Forest Service’s explanation for their refusal to fully cooperate with Yarnell Hill Fire investigations

Yarnell Hill Fire at 7:30 p.m. MST, June 29, 2013, approximately 21 hours before the 19 fatalities. Photo by ATGS Rory Collins, Oregon Department of Forestry.

Yarnell Hill Fire at 7:30 p.m. MST, June 29, 2013, approximately 21 hours before the 19 fatalities. Photo by ATGS Rory Collins, Oregon Department of Forestry.

During the two investigations by teams of people working for the Arizona Division of Occupational Safety and Health (ADOSH) trying to document what happened and why during the Yarnell Hill Fire that killed 19 firefighters on June 30, the U.S. Forest Service provided so little information that it was described as “useless” by one of the teams.

The ADOSH “Inspection Narrative” said the USFS provided redacted copies of documents produced by members of the Blue Ridge Interagency Hotshot Crew, which was working nearby during the accident. However, the documents were redacted to the point where they were “useless in ADOSH’s investigation”. The removed portions included not only the names of the Blue Ridge personnel, but all names, as well as information the USFS stated “was of a sensitive nature”.

The other report released simultaneously last week was written by Wildland Fire Associates working under contract for ADOSH. Referring to information they hoped would be available from the USFS, it stated:

…we were given access to all information and personnel that we requested with the exception of the employees of the USDA Forest Service. The USDA Forest Service declined the request to allow their employees to be interviewed for this investigation.

To my knowledge, this is the first time that the USFS has refused categorically to allow their employees to be interviewed following a serious accident that occurred on a fire.

We reached out to the U.S. Forest Service to ask why they provided no meaningful cooperation to the investigations. Their logic is difficult to follow and involved the Privacy Act and a distinction they tried to make between the recent ADOSH reports and the Serious Accident Investigation Team report which was released September 28. They explained that the ADOSH is a compliance and regulatory agency, while the SAIT report was a safety and accident investigation. The entire USFS statement is below:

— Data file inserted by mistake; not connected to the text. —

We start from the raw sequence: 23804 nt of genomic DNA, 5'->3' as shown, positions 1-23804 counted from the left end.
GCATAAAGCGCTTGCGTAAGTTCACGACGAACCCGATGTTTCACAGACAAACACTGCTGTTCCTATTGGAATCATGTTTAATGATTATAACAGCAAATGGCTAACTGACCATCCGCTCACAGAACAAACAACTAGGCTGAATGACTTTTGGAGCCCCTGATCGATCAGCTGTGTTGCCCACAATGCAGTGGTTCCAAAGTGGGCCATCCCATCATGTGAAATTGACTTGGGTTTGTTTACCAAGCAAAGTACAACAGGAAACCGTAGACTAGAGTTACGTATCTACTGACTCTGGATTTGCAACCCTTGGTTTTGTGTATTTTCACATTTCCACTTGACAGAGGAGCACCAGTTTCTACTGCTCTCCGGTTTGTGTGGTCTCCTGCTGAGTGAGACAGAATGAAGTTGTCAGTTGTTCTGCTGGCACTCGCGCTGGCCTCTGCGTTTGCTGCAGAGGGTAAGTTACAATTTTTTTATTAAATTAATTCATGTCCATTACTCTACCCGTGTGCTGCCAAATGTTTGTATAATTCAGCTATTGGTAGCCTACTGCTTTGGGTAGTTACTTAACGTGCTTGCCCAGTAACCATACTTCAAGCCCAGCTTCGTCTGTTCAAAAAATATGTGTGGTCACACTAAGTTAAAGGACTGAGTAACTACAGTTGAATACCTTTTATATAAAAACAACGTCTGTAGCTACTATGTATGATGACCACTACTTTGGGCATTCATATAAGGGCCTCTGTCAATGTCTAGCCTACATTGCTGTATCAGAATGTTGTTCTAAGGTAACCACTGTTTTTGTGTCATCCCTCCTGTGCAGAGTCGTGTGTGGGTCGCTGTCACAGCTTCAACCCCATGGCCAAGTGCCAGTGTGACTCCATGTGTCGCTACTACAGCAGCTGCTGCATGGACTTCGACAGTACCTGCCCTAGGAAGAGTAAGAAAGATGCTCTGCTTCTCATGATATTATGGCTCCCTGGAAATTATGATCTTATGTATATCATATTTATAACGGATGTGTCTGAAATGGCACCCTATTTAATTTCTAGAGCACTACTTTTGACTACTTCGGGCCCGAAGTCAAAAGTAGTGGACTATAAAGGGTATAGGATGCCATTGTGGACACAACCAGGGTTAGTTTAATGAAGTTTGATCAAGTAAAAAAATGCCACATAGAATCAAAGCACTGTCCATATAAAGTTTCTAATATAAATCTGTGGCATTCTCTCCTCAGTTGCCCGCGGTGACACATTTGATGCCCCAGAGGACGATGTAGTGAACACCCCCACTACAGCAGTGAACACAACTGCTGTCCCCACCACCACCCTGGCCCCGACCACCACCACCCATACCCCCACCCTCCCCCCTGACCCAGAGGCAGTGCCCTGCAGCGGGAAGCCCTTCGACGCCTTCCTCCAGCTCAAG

USDA Forest Service employees are subject to a variety of laws, such as the Privacy Act of 1974, as amended, 5 USC 55a, designed to protect personal and confidential information. We are legally required to withhold certain information due to the requirements of federal law to protect privacy and confidentiality of our employees. At their request, the Forest Service did provide ADOSH some documents for their investigation and offered to provide written response to remaining questions.

For clarification, Arizona Division of Occupational Safety & Health (ADOSH) is a compliance and regulatory agency.

The Interagency Serious Accident Investigation of the Yarnell Hill Fire was, in contrast, a SAFETY and Accident investigation. While the safety investigators also looked into rule compliance the focus was concentrated on understanding why the accident happened; which may or may not be related to rule compliance.

It is interesting that previous interpretations of the Privacy Act have not resulted in “useless” information from USFS employees in serious accident investigations, although there has been a recent trend to leave out names of people that were involved, which is not necessarily a bad thing.

Refusing to allow the federal government employees to be interviewed by the ADOSH teams is a very disturbing development.

The SAIT report did not include any names nor did it list the people they interviewed, so it is difficult to determine how much if any cooperation they received from the Forest Service. That report basically said no mistakes were made, while the ADOSH reports provided much, much more detail about what happened on the fire.

If this is going to be the policy of the USFS going forward, it can severely disrupt future lessons learned inquiries, and in some cases could make them “useless”. Interfering with the process of learning of how to prevent similar fatalities does a disservice to the dead firefighters.